Does this sound familiar?
In a recent interview with Forces TV, a U.K. Army channel, Prince Harry opened up about his experience with panic attacks, giving an honest description of what itâ€™s like to deal with thisÂ mental health issue.
â€œIn my case, every single time I was in any room with loads of people, which is quite often, I was just pouring with sweat, my heart beating â€• boom, boom, boom, boom â€• literally, just like a washing machine,â€ he said.
Harry also said that his fight or flight stress responses would kick into gear, but he couldnâ€™t act on them.
â€œI was like, â€˜Oh my God, get me out of here now. Oh, hang on, I canâ€™t get out of here, I have got to just hide it,â€™â€ he explained.
The princeâ€™s account will ring true to theÂ millions of Americans who deal with anxiety and panic disorders. Theyâ€™re debilitating and they often appear without warning.
Panic episodes cause immediate and increased stress in a person who experiences them. They can lead to shortness of breath, feeling intense fear, an accelerated heart rate, nauseaÂ and more. Sometimes theyâ€™re triggered by a certain event but others happen for no apparent reason.
Harryâ€™s candor is in keeping with hisÂ longtime advocacy for mental health. Along with the Duke and Duchess of Cambridge, the prince created the anti-stigma initiative Heads Together. He is particularly close to military and veteran mental health, often speaking with armed forcesÂ about post-traumatic stress disorderÂ â€• an issue that affects 8 million adultsÂ in a given year.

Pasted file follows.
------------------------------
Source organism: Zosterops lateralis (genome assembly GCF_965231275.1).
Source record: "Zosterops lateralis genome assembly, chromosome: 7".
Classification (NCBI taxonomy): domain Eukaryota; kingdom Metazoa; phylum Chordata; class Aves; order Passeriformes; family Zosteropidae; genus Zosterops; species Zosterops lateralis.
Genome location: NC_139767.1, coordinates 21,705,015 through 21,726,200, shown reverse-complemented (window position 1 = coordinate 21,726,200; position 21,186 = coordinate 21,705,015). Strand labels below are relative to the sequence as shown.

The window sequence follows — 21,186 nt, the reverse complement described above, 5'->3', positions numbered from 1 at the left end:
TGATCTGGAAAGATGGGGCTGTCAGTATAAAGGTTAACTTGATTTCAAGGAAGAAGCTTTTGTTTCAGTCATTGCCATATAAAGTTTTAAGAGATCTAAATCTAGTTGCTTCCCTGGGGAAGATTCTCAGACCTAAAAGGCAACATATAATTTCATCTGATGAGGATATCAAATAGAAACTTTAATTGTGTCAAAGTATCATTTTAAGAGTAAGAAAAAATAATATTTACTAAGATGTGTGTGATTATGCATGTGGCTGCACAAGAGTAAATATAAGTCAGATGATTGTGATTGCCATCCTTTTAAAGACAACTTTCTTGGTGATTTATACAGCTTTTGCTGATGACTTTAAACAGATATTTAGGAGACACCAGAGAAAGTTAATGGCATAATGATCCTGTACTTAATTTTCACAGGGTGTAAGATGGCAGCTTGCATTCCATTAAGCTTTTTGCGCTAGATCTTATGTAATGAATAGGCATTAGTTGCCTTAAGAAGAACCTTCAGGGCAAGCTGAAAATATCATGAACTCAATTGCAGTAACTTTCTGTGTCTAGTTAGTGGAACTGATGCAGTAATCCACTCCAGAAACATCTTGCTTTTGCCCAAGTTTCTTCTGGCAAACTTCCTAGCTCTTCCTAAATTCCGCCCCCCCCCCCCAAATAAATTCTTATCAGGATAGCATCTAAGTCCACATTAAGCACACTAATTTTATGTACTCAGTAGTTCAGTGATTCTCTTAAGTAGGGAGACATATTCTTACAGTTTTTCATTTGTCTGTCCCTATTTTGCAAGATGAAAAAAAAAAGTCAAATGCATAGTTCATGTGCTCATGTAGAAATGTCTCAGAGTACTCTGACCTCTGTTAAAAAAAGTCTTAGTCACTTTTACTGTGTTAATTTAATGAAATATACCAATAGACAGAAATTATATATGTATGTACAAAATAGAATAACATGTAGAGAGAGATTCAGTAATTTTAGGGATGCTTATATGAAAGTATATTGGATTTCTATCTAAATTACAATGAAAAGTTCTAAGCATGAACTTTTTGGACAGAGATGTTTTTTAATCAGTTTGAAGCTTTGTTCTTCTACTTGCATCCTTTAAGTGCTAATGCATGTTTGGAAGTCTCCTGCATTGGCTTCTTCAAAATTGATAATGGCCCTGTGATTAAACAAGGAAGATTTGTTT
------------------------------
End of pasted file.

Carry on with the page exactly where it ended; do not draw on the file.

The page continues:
Earlier this year he also discussed how not processing his grief over his motherâ€™s death affected his mental wellbeing over time. He admitted to the Telegraphâ€™s Bryony Gordon that he saw a mental health professional at the age of 28 after multiple years of â€œtotal chaos.â€
Experts overwhelmingly support this kind of move: Mental health treatment can help people manage their conditions. Not only that, research suggests talking to a therapist can positively rewire the brain.
In the Forces TV interview, Harry stressed how common mental health conditions are and encouraged other people struggling with them to seek support.
â€œRather than running around at 50 percent capacity, imagine if we could run around at 100 percent capacity,â€ he said. â€œImagine what we could achieve.â€